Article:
Try buying more books, intentionally place them within reach, and keep them open all the time.
When you do so, you increase the chance of actually reading one when you’re drying your hair, when you’re bored, and when you don’t know what else to do.
However, if that doesn’t work for you, try pairing up with some friends who share the same habit.
“You jump, I jump.” I believe any strong tie as powerful as the one between Rose and Jack can no wonder beat any bad habit in an instant.
Although it can be hard to require your family members or your loved one to share the same goal as yours, you can always find someone else who already has such habits set in their lives.
As a result, the strong tie between the other person and you will motivate you to keep hold of the habits you intend to cultivate – you read, I’ll read more.
When your brain gets used to your typical routine, it’s hard to erase it, but you can always reprogram it by adding something new.
That’s how habit stacking works, linking a new habit on top of your existing routine, i.e.: an old habit + a new habit.
- take a shower in the morning + after jogging for 40 minutes
- take regular breaks during work + drink water
- go to sleep around 11 p.m. + after reading one chapter of a book
The main reason that this works is that it creates a chain between your original routine and a new one. As the original routine is already set in your brain, you’ll remember to do B since you habitually remember to do A.
Ultimately, you’ll get a larger stack of habits as the newly-added one will also be built in your brain, becoming a routine as natural as you brush your teeth twice a day.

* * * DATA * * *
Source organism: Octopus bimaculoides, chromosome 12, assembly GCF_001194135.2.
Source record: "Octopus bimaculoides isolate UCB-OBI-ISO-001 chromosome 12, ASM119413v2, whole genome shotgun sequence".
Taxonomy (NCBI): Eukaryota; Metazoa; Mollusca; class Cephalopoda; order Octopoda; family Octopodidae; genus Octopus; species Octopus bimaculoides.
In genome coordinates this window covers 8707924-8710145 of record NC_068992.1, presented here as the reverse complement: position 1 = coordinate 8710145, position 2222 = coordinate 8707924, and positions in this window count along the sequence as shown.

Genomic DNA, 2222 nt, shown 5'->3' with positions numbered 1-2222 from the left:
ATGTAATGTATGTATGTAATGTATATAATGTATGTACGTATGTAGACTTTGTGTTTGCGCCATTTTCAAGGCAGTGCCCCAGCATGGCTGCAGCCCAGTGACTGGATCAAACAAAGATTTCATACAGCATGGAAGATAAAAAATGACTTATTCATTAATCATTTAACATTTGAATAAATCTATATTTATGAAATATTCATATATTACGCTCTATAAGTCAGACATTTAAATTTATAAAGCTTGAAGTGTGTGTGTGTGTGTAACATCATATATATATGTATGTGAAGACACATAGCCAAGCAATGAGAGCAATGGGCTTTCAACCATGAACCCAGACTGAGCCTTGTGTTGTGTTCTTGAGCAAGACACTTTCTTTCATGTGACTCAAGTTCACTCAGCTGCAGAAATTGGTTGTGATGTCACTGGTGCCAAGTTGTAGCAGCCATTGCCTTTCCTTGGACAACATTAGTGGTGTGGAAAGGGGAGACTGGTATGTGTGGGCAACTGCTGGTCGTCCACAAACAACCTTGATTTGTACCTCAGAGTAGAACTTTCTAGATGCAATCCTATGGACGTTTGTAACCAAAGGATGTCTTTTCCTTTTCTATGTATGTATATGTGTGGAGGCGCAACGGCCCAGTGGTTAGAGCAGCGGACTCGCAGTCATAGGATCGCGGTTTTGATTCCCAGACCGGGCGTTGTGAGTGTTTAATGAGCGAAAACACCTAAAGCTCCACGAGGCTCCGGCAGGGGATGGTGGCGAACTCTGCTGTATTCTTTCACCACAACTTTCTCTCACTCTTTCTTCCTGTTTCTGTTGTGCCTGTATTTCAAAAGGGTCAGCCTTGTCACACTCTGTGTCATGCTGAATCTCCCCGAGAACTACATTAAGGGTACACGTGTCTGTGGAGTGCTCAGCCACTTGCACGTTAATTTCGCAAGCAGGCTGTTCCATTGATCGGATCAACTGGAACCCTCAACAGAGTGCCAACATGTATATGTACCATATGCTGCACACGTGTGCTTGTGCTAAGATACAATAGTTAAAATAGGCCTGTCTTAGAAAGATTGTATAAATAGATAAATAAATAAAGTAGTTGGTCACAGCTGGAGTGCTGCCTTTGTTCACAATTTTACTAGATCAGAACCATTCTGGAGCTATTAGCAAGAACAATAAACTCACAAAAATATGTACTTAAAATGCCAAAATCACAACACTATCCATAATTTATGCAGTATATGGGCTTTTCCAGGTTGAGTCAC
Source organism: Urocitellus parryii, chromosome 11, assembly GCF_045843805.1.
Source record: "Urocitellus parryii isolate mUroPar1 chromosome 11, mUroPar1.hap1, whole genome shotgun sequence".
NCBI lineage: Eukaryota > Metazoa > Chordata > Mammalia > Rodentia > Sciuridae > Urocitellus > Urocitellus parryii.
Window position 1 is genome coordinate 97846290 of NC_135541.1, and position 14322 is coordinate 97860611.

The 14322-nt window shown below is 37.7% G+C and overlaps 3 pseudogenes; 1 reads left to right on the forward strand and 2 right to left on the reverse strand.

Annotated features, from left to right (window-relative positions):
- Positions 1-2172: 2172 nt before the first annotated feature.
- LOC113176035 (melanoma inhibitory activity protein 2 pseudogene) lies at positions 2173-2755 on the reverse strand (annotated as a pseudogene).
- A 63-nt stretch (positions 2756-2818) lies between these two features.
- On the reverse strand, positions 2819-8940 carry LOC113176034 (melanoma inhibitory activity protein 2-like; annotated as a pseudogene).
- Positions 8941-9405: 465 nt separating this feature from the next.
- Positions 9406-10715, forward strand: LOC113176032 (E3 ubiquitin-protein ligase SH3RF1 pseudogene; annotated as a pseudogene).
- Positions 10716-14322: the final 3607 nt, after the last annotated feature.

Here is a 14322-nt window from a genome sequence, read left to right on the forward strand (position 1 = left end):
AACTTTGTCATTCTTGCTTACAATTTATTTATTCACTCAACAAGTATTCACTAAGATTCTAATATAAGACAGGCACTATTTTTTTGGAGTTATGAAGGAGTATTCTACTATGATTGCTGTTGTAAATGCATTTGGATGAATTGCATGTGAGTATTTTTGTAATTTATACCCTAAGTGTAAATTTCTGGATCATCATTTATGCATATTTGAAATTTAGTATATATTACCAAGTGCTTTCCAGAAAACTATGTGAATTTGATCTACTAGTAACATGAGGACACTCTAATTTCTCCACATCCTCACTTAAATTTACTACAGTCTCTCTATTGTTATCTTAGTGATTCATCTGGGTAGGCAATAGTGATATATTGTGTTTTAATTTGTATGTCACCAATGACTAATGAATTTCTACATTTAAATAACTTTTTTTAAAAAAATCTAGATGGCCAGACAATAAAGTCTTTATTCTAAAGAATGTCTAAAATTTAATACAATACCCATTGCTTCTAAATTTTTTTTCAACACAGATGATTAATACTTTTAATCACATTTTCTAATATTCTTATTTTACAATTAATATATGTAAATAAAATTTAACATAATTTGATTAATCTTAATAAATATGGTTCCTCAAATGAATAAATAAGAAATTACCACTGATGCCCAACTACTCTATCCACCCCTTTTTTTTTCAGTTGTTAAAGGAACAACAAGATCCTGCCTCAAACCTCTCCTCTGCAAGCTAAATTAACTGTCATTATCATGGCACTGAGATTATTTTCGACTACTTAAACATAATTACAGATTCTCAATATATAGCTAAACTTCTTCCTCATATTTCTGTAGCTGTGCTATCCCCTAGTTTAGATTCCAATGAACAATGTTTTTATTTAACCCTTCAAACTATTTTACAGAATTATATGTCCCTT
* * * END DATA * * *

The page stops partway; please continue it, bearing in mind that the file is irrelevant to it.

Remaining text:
When you were kids, parents compliment you based on something you did great. To some degree, you perform at your best for such a reward, and in return, the reward motivates you to achieve even better performance.
In games, the reward is an inseparable element. That’s why you can’t help playing in order to get even bigger rewards.
In a company, a reward management system is crucial to keep employees loyal to the company, upgrade their productivity, and create a thriving business culture.
So don’t forget to reward yourself as well. Once you taste the happiness of making progress, you’re more likely to keep achieving more.
Here are two simple ways to reward yourself, yet a small act makes a big difference.
Imagine a game without telling you how many levels you’ve upgraded and how many more await. I guess you’ll give up playing pretty soon.
When you try to visualize your progress, you don’t really need to design it as attractive as a game. Simply tick or cross out completed tasks will do the work.
The act of ticking the box or crossing out a task gives you positive feedback, emotionally. As a result, you’ll continue to keep hold of what you’re doing to extend that pleasure.
After all, there is one less thing to worry about, you can finally move on to what’s next, which is usually a level higher, a step forward or a great leap.
Instead of keeping the progress only to yourself, share it with others to celebrate together.
This will remind you of the positive feedback you gained from keeping a good habit. And the celebration is yet another unforgettable memory, which you can link to the new habit.
Another thing is that, when you tell others about the difficulty you’re experiencing at the moment, you’ll get a chance to hear their stories and how they get through.
What they share helps you to avoid making a wrong path, stand up from failure, and ultimately form the habit yourself.
By and large, you can create the right cue-routine-reward loop to replace a bad habit with a new one. Once you do, ignoring the ice cream will be just as easy and automatic as ignoring anything else.